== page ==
Is It Good for the Market?

This is the wrong question. The right questions are whether the current market structure can be improved, and what the role of HFT should be in any revised market structure. But that is a scary question because outside of consulting (ahem), IT and perhaps the end investors, there is little for the industry to gain out of major changes to market structure.

The market structure changes and technological advances over the last decade that have made it possible for virtual market makers to supplant the traditional players are viewed as primarily positive for the market. Very few participants or observers suggest that we should roll back the clock on decimalization and exchange competition. Participants feel today’s market structure is orderly despite its complexity, and that it does a very good job of encouraging price discovery (see chart).

How Well Does Market Structure Support the Following Characteristics?

High-frequency equity trading is the lovechild between 12 years of SEC rulemaking and advances in trading technology. The combination of these two trends has been necessary and sufficient to unleash an array of new trading strategies. The continued success of these strategies has exchanges and ECNs, brokers and clearinghouses, and market data providers and technology vendors launching new business models and offerings to support high-frequency traders or to help others adapt to this new environment. Imagining a U.S. equity market structure without high-frequency traders is like trying to remove the c from E=mc2.

Adam Sussman is director of research for TABB Group. Previously he served as a senior product manager at Ameritrade, where he was responsible for order management systems, routing and next-generation trading tools focused on the equities and options markets.

Source: Advance Trading, 07.10.2009

Filed under: Exchanges, News, Trading Technology, , , , , , , , , , , , , ,

Actinver Plans Mexican IPO in First Quarter, CEO Madero Says

Actinver SA, a Mexico City-based investment bank, plans to sell shares in an initial public offering in the first quarter, seeking to drum up underwriting business by setting a precedent for its clients to follow.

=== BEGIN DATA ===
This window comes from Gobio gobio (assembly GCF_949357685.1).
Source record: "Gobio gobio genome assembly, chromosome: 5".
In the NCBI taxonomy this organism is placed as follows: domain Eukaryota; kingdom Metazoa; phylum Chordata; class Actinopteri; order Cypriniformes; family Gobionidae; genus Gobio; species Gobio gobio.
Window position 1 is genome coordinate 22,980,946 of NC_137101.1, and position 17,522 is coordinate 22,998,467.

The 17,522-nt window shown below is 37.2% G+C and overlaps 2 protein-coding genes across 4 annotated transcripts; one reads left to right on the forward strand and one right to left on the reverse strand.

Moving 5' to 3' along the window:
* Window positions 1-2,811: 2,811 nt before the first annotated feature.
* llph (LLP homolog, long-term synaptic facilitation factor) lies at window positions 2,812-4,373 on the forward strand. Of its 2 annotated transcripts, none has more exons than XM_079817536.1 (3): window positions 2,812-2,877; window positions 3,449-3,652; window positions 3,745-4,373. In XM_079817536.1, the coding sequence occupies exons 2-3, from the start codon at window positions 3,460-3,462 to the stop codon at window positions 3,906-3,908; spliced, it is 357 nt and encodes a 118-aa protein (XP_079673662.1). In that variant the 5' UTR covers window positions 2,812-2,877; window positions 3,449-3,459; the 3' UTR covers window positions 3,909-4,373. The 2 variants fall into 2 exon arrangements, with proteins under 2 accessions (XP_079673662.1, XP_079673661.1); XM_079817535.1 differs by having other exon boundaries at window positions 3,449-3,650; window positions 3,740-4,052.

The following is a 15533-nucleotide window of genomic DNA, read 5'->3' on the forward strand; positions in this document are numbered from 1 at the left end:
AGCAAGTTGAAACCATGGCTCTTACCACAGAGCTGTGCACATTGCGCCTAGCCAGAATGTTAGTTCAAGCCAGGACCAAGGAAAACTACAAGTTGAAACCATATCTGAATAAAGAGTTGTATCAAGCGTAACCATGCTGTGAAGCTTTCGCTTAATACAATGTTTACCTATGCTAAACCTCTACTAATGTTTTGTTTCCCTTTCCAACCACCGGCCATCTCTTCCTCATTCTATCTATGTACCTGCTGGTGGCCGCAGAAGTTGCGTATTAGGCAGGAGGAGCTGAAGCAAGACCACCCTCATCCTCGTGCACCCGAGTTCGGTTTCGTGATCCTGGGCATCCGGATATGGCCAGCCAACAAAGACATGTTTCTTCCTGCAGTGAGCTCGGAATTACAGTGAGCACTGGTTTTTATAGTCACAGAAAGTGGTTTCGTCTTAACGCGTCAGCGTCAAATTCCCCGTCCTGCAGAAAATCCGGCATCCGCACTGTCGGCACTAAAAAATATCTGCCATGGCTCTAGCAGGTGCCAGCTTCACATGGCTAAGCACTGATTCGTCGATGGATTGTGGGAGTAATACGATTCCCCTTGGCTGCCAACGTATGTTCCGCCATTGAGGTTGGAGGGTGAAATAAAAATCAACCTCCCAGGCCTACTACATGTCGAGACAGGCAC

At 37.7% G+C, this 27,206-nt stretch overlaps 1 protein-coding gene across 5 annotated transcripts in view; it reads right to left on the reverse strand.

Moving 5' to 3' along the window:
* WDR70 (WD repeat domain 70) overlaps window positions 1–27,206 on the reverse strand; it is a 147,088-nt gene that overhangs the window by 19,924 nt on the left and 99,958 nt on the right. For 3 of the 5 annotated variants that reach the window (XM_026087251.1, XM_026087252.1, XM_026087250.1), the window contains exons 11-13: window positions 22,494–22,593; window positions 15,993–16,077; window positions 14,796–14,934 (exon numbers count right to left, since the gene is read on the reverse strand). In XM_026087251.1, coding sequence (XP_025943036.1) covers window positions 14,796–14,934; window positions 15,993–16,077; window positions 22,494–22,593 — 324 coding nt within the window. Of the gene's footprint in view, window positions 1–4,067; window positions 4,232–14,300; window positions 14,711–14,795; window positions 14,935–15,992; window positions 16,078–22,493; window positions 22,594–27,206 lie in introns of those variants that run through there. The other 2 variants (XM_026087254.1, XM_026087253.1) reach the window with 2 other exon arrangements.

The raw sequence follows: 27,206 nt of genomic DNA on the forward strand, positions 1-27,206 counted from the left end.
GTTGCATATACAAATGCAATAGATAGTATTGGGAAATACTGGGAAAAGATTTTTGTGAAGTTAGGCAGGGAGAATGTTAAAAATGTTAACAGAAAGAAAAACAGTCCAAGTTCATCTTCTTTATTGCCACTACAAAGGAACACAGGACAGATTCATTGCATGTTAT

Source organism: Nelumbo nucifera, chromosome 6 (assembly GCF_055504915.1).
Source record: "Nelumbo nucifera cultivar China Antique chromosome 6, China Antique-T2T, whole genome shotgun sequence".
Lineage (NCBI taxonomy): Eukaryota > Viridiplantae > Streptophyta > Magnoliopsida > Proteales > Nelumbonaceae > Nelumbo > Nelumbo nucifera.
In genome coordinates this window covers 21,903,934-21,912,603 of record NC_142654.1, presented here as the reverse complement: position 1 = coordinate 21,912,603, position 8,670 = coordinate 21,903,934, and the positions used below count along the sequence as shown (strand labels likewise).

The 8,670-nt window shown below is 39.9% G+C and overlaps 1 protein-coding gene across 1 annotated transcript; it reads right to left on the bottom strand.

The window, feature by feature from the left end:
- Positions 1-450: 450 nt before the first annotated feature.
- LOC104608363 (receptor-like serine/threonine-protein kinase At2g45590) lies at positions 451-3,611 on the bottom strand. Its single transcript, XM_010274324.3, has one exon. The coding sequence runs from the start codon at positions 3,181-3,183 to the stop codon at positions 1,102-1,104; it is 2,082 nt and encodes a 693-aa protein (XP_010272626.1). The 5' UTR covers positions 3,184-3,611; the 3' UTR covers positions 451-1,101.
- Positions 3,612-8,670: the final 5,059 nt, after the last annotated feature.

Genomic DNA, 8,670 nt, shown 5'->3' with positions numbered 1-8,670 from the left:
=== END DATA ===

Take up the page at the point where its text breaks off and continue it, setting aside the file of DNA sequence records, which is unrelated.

A sale would show companies needing capital that the equity market is a viable option in Mexico, where the last IPO was in June 2008, said Hector Madero, Actinver’s chief executive officer. He said Actinver is working with a “couple” companies that are considering share offerings.

“We want to provide access to mid-size companies, but the first statement has to be us,” Madero, 44, said in an interview in Mexico City. He said Actinver will sell shares to help open up the market even though it has no pressing need for the money.

A surge in kidnappings in Mexico is discouraging executives from taking their companies public, deepening an IPO drought sparked by the global credit crisis, Madero said. Mexico’s benchmark Bolsa stock index has climbed 32 percent this year, rebounding from a 24 percent slide in 2008.

Actinver, co-founded by Madero’s father in 1994, is “very close in a couple of deals” to underwrite IPOs, the CEO said. The firm co-led last month’s offering of 1.3 billion shares by Cemex SAB, the largest cement maker in the Americas.

The company is completing today the purchase of some of Prudential Financial Inc.’s Mexican assets. The Prudential units, which include a mutual fund business and a bank, bring Actinver’s assets to 109 billion pesos ($8.1 billion), according to Francisco Suarez, an equity strategist at the firm.

Banking License

Actinver acquired a banking license as part of the deal, allowing it to offer investment consulting services for individuals at a network of 70 offices around Mexico.

“We’re not going to be a bank that lends to institutions or corporations,” Madero said. “It’ll be a private bank with a retail business.”

The bank division will be headed by the CEO’s brother Alvaro Madero, currently the director of operations at Actinver.

In June Actinver launched a mutual fund with Brazil’s Itau Unibanco Holding SA in Mexico whose portfolio is mostly Brazilian stocks. Actinver is “very close” to a similar arrangement with a U.S. company, Madero said.

Mexico’s last initial share sale was Genomma Lab Internacional SAB’s $233.7 million offering in June 2008. There have been six IPOs in Mexico since the beginning of 2007, compared with 70 in Brazil, according to data compiled by Bloomberg.

Source: Bloomberg 06.10.2009

Filed under: Banking, BMV - Mexico, Brazil, Exchanges, Latin America, Mexico, News, Services, Wealth Management, , , , , , , , , , , , , , , , , ,

HSBC in China JV talks with Industrial Securities

HONG KONG -(Dow Jones)- HSBC Holdings PLC (HBC) is in advanced talks to set up an investment banking joint venture in China with Industrial Securities Co., a person familiar with the situation said Wednesday.

The UK-listed HSBC, which already has a wide-reaching presence in China, is seeking to join the handful of foreign firms with a presence in the mainland’s lucrative underwriting and advisory markets.

The person familiar with the situation said it is difficult to say when HSBC and Industrial Securities will agree on a deal, and declined to elaborate.

Industrial Securities is a Fujian-based brokerage with a registered capital of CNY1.93 billion, according to its website. It provides a full-range of services in China, including broking, advisory, and new listing underwriting.

The Apple Daily reported Wednesday, citing unnamed sources, that the two sides may strike a deal by the end of this year to set up the venture, subject to agreeing on the terms and regulatory approval.